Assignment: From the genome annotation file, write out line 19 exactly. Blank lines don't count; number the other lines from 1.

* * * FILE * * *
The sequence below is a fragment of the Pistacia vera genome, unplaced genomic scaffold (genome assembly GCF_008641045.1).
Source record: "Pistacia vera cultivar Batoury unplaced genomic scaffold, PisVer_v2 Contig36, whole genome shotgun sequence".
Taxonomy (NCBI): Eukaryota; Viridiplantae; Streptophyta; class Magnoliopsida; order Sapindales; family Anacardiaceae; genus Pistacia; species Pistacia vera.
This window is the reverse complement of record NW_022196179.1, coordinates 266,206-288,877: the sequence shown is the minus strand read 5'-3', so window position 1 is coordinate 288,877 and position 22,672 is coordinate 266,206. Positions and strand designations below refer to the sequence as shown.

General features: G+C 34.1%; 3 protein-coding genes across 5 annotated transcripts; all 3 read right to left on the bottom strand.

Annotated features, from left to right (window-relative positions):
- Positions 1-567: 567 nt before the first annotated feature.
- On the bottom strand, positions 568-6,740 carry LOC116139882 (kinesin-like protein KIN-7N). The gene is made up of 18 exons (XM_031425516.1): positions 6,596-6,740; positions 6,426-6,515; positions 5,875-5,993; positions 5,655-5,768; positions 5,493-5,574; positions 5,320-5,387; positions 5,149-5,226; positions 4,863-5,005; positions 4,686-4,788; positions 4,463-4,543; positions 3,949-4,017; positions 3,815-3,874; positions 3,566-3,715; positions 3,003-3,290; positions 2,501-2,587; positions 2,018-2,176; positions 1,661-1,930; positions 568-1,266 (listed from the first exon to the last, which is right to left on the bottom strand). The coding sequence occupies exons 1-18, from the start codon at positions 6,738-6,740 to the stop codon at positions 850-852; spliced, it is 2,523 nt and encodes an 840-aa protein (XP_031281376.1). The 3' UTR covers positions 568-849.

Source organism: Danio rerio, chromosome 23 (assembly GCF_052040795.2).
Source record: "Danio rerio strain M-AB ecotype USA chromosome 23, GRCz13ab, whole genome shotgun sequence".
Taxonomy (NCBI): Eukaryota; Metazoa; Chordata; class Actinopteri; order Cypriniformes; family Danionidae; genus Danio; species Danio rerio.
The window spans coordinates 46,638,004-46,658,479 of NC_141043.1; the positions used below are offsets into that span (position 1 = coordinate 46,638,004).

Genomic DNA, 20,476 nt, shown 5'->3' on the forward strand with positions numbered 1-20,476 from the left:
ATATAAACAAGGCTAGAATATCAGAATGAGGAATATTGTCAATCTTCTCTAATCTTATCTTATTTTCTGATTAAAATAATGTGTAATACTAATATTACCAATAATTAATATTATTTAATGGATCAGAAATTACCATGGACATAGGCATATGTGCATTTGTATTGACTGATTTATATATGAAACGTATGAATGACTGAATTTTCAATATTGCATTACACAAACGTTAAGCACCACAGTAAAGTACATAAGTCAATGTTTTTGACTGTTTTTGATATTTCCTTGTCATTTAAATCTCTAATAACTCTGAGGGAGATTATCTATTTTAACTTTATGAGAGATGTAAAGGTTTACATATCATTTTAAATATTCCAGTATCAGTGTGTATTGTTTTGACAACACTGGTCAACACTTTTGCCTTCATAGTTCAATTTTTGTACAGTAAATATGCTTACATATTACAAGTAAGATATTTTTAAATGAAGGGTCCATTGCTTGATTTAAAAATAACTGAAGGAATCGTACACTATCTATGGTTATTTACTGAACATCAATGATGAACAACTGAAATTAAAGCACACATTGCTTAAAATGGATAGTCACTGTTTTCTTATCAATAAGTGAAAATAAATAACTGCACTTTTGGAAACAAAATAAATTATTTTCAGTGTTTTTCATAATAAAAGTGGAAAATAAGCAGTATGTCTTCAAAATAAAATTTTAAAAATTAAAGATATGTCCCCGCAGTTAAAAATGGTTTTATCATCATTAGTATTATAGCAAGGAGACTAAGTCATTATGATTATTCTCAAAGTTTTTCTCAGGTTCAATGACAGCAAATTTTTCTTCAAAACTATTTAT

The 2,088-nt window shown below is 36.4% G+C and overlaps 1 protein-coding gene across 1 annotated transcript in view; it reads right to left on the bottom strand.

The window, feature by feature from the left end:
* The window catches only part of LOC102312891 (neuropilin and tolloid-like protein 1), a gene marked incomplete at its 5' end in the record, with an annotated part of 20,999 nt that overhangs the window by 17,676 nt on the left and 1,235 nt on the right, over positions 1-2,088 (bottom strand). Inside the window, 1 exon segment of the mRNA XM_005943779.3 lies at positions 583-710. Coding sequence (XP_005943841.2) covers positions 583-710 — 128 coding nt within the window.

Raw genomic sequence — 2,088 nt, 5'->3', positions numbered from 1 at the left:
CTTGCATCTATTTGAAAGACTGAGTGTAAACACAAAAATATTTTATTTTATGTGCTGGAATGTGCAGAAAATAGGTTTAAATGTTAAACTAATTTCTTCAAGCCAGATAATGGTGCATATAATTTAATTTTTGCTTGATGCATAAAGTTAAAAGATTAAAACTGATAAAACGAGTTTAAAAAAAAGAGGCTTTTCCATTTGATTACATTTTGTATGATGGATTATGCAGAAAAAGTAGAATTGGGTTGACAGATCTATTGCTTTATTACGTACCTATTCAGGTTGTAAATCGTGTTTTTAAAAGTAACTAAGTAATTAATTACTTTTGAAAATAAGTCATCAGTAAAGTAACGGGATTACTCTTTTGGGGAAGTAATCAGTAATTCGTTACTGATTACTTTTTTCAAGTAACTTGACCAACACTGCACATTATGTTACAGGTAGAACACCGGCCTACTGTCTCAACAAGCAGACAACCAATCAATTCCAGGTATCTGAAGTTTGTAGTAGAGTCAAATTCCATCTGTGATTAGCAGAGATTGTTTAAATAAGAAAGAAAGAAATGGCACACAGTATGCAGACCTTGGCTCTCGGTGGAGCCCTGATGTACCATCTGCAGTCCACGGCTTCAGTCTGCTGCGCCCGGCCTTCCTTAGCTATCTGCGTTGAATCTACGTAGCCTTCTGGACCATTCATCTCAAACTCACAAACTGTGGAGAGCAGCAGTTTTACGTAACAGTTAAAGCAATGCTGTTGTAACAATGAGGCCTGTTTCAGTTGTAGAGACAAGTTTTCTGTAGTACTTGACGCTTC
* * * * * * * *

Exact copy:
CTTGCATCTATTTGAAAGACTGAGTGTAAACACAAAAATATTTTATTTTATGTGCTGGAATGTGCAGAAAATAGGTTTAAATGTTAAACTAATTTCTTCAAGCCAGATAATGGTGCATATAATTTAATTTTTGCTTGATGCATAAAGTTAAAAGATTAAAACTGATAAAACGAGTTTAAAAAAAAGAGGCTTTTCCATTTGATTACATTTTGTATGATGGATTATGCAGAAAAAGTAGAATTGGGTTGACAGATCTATTGCTTTATTACGTACCTATTCAGGTTGTAAATCGTGTTTTTAAAAGTAACTAAGTAATTAATTACTTTTGAAAATAAGTCATCAGTAAAGTAACGGGATTACTCTTTTGGGGAAGTAATCAGTAATTCGTTACTGATTACTTTTTTCAAGTAACTTGACCAACACTGCACATTATGTTACAGGTAGAACACCGGCCTACTGTCTCAACAAGCAGACAACCAATCAATTCCAGGTATCTGAAGTTTGTAGTAGAGTCAAATTCCATCTGTGATTAGCAGAGATTGTTTAAATAAGAAAGAAAGAAATGGCACACAGTATGCAGACCTTGGCTCTCGGTGGAGCCCTGATGTACCATCTGCAGTCCACGGCTTCAGTCTGCTGCGCCCGGCCTTCCTTAGCTATCTGCGTTGAATCTACGTAGCCTTCTGGACCATTCATCTCAAACTCACAAACTGTGGAGAGCAGCAGTTTTACGTAACAGTTAAAGCAATGCTGTTGTAACAATGAGGCCTGTTTCAGTTGTAGAGACAAGTTTTCTGTAGTACTTGACGCTTC